Readers See Critique Of Trump In New York Times Book Review Of ‘Hitler’


The New York Times on Wednesday published a book review about a male politician who rose to power on “nativist appeals to the masses,” a “scattershot, impulsive style” and a “characteristic fondness for superlatives.”

That man was not Donald Trump, but Adolf Hitler.

Observers noted that Michiko Kakutani’s review of Volker Ullrich’s “Hitler: Ascent 1889-1939” read an awful lot like a profile of the Republican presidential nominee’s “America First” campaign, though she never once mentions Trump’s name.

Instead, the review catalogues the hallmarks of Hitler’s personality and traces, in terms that ring loud bells to anyone following the 2016 campaign, his rise from a “clown” seen as a “most unlikely pretender to high state office” to the ruthless, authoritarian architect of a world war.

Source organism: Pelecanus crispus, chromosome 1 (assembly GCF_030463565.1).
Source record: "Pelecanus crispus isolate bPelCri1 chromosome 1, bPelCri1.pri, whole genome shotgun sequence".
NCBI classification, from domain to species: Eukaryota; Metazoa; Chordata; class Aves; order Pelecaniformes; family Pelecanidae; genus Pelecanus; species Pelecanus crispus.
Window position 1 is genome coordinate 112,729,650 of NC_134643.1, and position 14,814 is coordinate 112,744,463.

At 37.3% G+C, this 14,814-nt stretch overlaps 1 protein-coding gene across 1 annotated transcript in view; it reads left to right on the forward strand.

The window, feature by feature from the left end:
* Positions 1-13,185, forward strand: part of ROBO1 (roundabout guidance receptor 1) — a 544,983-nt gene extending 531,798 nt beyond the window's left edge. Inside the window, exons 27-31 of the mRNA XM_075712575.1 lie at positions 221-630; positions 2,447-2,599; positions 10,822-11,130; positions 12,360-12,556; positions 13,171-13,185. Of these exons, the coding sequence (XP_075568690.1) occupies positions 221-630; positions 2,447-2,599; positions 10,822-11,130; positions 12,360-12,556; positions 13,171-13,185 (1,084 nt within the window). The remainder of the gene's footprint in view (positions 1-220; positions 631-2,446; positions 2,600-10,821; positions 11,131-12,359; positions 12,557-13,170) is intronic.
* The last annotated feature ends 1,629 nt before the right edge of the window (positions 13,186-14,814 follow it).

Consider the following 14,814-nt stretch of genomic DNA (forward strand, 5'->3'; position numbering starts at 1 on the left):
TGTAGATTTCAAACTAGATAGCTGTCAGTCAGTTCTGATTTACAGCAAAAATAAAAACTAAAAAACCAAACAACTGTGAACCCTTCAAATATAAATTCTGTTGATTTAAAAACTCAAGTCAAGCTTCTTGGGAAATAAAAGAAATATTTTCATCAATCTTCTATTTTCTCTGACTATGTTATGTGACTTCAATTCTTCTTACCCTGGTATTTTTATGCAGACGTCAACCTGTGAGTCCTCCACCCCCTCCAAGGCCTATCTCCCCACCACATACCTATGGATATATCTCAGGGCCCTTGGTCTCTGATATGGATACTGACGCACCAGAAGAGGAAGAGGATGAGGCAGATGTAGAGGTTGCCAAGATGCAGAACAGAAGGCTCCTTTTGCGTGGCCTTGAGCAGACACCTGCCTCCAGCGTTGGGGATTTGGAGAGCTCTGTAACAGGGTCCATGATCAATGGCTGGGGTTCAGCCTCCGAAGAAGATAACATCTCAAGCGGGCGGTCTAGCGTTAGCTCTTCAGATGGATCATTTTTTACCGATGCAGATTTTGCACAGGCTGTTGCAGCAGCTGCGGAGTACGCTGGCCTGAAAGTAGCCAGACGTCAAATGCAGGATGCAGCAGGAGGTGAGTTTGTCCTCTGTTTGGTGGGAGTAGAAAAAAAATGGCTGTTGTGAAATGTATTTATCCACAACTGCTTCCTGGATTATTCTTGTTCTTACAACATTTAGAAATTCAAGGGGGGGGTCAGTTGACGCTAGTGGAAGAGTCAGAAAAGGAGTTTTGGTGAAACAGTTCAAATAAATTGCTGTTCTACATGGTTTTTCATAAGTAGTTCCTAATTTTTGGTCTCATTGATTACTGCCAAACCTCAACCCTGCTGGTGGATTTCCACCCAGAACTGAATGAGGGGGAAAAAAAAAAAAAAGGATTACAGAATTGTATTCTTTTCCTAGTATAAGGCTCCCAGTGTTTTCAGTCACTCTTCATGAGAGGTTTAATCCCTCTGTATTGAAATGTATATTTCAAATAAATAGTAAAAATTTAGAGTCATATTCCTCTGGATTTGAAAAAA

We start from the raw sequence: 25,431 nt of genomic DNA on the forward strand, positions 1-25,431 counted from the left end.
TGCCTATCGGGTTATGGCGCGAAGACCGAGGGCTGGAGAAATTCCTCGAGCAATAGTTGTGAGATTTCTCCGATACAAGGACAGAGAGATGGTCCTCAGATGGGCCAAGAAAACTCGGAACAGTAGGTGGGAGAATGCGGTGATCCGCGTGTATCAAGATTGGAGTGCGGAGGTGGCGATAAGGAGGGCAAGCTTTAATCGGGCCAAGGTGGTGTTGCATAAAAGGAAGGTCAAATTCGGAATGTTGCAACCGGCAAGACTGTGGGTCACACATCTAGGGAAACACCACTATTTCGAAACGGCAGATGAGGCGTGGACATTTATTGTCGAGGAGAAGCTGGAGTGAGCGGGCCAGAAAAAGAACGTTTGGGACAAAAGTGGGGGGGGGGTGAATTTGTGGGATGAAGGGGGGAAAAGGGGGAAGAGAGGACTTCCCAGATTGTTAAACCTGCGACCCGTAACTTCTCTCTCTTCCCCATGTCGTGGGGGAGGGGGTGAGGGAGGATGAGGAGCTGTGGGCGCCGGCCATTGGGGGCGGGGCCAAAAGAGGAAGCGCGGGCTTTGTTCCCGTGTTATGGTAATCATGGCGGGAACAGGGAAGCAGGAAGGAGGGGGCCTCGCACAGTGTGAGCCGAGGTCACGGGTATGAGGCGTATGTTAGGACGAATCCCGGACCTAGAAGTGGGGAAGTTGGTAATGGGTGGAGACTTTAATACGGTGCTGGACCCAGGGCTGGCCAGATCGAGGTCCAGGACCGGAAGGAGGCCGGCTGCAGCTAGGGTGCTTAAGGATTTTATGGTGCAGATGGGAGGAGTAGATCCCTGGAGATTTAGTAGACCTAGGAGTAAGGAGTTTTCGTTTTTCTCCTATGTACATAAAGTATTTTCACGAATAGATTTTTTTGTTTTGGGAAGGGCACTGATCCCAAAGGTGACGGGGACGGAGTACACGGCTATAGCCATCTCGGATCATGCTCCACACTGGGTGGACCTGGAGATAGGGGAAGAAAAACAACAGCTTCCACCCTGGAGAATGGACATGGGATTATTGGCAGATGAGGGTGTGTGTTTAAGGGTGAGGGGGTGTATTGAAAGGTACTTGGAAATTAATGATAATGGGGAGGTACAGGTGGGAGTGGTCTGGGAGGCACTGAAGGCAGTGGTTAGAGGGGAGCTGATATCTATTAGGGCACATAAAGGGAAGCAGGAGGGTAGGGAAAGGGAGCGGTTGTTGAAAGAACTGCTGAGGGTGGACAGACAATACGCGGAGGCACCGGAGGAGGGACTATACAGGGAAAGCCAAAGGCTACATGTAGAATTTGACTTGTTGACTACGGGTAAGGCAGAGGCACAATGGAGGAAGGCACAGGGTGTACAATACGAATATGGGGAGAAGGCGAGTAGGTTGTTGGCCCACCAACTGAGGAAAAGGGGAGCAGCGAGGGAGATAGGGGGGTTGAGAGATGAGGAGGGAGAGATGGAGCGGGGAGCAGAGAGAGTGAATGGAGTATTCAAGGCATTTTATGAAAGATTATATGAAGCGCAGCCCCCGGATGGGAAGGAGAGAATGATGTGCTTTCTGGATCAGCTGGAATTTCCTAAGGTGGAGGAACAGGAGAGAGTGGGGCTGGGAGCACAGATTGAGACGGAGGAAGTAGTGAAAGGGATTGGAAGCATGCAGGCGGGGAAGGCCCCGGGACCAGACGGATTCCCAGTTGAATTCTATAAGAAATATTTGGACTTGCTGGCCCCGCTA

Kakutani runs through bullet points describing Hitler as an “effective orator and actor” who fed off the energy of his audiences, lobbed sharp “put-downs” at hecklers, lied relentlessly and relied on a limited “repertoire of topics.” She writes that Ullrich saw Hitler’s rise not as inevitable, but rather as the result of Germany’s “growing resentment of the elites” and belief that a strong leader “could shake things up.”

According to the review, Ullrich “offers a fascinating Shakespearean parable about how the confluence of circumstance, chance, a ruthless individual and the willful blindness of others can transform a country—and, in Hitler’s case, lead to an unimaginable nightmare for the world.”

Asked for comment, a Times spokeswoman told TPM, “The review speaks for itself.”

h/t The Washington Post